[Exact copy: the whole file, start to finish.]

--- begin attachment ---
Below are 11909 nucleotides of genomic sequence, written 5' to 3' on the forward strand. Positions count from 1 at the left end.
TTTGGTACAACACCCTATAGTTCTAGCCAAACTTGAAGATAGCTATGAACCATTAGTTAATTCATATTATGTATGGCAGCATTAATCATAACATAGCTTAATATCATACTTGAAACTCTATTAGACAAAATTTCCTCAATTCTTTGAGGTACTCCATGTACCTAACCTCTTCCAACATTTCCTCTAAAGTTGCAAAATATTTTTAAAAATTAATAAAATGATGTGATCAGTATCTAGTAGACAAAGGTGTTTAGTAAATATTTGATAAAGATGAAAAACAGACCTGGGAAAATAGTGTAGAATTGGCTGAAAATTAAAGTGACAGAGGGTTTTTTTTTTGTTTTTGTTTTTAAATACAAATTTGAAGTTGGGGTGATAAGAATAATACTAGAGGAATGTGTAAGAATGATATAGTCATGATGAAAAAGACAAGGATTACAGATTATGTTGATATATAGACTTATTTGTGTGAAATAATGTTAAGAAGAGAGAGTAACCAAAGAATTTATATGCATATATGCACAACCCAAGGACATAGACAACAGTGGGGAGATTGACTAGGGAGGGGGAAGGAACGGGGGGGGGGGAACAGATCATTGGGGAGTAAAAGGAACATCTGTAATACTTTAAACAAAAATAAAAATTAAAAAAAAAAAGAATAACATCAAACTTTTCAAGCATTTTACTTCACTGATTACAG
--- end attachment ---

Below are 11909 nucleotides of genomic sequence, written 5' to 3' on the forward strand. Positions count from 1 at the left end.
TTTGGTACAACACCCTATAGTTCTAGCCAAACTTGAAGATAGCTATGAACCATTAGTTAATTCATATTATGTATGGCAGCATTAATCATAACATAGCTTAATATCATACTTGAAACTCTATTAGACAAAATTTCCTCAATTCTTTGAGGTACTCCATGTACCTAACCTCTTCCAACATTTCCTCTAAAGTTGCAAAATATTTTTAAAAATTAATAAAATGATGTGATCAGTATCTAGTAGACAAAGGTGTTTAGTAAATATTTGATAAAGATGAAAAACAGACCTGGGAAAATAGTGTAGAATTGGCTGAAAATTAAAGTGACAGAGGGTTTTTTTTTTGTTTTTGTTTTTAAATACAAATTTGAAGTTGGGGTGATAAGAATAATACTAGAGGAATGTGTAAGAATGATATAGTCATGATGAAAAAGACAAGGATTACAGATTATGTTGATATATAGACTTATTTGTGTGAAATAATGTTAAGAAGAGAGAGTAACCAAAGAATTTATATGCATATATGCACAACCCAAGGACATAGACAACAGTGGGGAGATTGACTAGGGAGGGGGAAGGAACGGGGGGGGGGGAACAGATCATTGGGGAGTAAAAGGAACATCTGTAATACTTTAAACAAAAATAAAAATTAAAAAAAAAAAGAATAACATCAAACTTTTCAAGCATTTTACTTCACTGATTACAG